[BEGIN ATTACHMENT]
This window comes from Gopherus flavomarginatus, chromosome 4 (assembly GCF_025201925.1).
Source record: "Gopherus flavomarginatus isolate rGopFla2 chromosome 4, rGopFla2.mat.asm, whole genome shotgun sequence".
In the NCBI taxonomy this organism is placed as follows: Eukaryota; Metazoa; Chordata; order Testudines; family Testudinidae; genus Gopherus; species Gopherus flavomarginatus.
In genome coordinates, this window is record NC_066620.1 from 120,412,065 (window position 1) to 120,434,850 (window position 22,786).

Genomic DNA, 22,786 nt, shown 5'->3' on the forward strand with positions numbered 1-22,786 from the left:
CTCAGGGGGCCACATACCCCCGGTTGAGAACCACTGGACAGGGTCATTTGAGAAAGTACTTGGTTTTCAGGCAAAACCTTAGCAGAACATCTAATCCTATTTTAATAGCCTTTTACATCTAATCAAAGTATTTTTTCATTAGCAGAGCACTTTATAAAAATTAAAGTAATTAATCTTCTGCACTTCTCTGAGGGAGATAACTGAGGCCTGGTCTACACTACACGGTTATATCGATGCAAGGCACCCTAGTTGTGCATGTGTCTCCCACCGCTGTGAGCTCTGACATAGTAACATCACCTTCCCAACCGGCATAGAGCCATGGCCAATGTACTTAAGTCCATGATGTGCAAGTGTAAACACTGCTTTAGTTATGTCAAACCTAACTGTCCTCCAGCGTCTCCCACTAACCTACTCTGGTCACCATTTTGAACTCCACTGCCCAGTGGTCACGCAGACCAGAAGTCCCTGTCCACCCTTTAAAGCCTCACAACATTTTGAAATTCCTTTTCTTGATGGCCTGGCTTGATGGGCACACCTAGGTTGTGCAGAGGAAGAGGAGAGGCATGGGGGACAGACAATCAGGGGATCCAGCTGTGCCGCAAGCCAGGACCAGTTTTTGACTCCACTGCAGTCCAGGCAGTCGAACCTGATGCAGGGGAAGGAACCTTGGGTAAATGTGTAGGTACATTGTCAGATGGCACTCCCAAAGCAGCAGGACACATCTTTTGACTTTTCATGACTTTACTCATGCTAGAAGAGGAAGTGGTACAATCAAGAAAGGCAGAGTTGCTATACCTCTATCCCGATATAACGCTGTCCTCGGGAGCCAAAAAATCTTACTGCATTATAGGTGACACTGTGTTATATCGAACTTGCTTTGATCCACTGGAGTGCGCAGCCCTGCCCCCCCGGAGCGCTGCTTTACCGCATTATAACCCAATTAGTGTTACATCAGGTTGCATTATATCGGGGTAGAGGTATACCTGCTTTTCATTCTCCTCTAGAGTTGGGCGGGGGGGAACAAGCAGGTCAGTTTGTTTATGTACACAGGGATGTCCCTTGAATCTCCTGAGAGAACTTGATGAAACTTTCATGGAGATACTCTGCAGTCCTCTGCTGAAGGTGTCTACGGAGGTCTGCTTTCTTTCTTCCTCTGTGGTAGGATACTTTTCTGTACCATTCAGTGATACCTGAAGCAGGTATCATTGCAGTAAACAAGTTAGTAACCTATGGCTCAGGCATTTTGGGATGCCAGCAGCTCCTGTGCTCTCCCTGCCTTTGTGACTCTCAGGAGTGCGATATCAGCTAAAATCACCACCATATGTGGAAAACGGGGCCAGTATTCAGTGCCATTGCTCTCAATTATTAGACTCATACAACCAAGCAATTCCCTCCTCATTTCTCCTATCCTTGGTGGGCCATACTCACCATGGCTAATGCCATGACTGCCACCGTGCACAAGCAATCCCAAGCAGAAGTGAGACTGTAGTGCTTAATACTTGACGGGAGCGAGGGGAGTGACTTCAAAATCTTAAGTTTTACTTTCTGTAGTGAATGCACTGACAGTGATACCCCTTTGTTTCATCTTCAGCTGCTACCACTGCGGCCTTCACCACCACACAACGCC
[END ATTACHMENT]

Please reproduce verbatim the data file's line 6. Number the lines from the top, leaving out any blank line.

CTCAGGGGGCCACATACCCCCGGTTGAGAACCACTGGACAGGGTCATTTGAGAAAGTACTTGGTTTTCAGGCAAAACCTTAGCAGAACATCTAATCCTATTTTAATAGCCTTTTACATCTAATCAAAGTATTTTTTCATTAGCAGAGCACTTTATAAAAATTAAAGTAATTAATCTTCTGCACTTCTCTGAGGGAGATAACTGAGGCCTGGTCTACACTACACGGTTATATCGATGCAAGGCACCCTAGTTGTGCATGTGTCTCCCACCGCTGTGAGCTCTGACATAGTAACATCACCTTCCCAACCGGCATAGAGCCATGGCCAATGTACTTAAGTCCATGATGTGCAAGTGTAAACACTGCTTTAGTTATGTCAAACCTAACTGTCCTCCAGCGTCTCCCACTAACCTACTCTGGTCACCATTTTGAACTCCACTGCCCAGTGGTCACGCAGACCAGAAGTCCCTGTCCACCCTTTAAAGCCTCACAACATTTTGAAATTCCTTTTCTTGATGGCCTGGCTTGATGGGCACACCTAGGTTGTGCAGAGGAAGAGGAGAGGCATGGGGGACAGACAATCAGGGGATCCAGCTGTGCCGCAAGCCAGGACCAGTTTTTGACTCCACTGCAGTCCAGGCAGTCGAACCTGATGCAGGGGAAGGAACCTTGGGTAAATGTGTAGGTACATTGTCAGATGGCACTCCCAAAGCAGCAGGACACATCTTTTGACTTTTCATGACTTTACTCATGCTAGAAGAGGAAGTGGTACAATCAAGAAAGGCAGAGTTGCTATACCTCTATCCCGATATAACGCTGTCCTCGGGAGCCAAAAAATCTTACTGCATTATAGGTGACACTGTGTTATATCGAACTTGCTTTGATCCACTGGAGTGCGCAGCCCTGCCCCCCCGGAGCGCTGCTTTACCGCATTATAACCCAATTAGTGTTACATCAGGTTGCATTATATCGGGGTAGAGGTATACCTGCTTTTCATTCTCCTCTAGAGTTGGGCGGGGGGGAACAAGCAGGTCAGTTTGTTTATGTACACAGGGATGTCCCTTGAATCTCCTGAGAGAACTTGATGAAACTTTCATGGAGATACTCTGCAGTCCTCTGCTGAAGGTGTCTACGGAGGTCTGCTTTCTTTCTTCCTCTGTGGTAGGATACTTTTCTGTACCATTCAGTGATACCTGAAGCAGGTATCATTGCAGTAAACAAGTTAGTAACCTATGGCTCAGGCATTTTGGGATGCCAGCAGCTCCTGTGCTCTCCCTGCCTTTGTGACTCTCAGGAGTGCGATATCAGCTAAAATCACCACCATATGTGGAAAACGGGGCCAGTATTCAGTGCCATTGCTCTCAATTATTAGACTCATACAACCAAGCAATTCCCTCCTCATTTCTCCTATCCTTGGTGGGCCATACTCACCATGGCTAATGCCATGACTGCCACCGTGCACAAGCAATCCCAAGCAGAAGTGAGACTGTAGTGCTTAATACTTGACGGGAGCGAGGGGAGTGACTTCAAAATCTTAAGTTTTACTTTCTGTAGTGAATGCACTGACAGTGATACCCCTTTGTTTCATCTTCAGCTGCTACCACTGCGGCCTTCACCACCACACAACGCC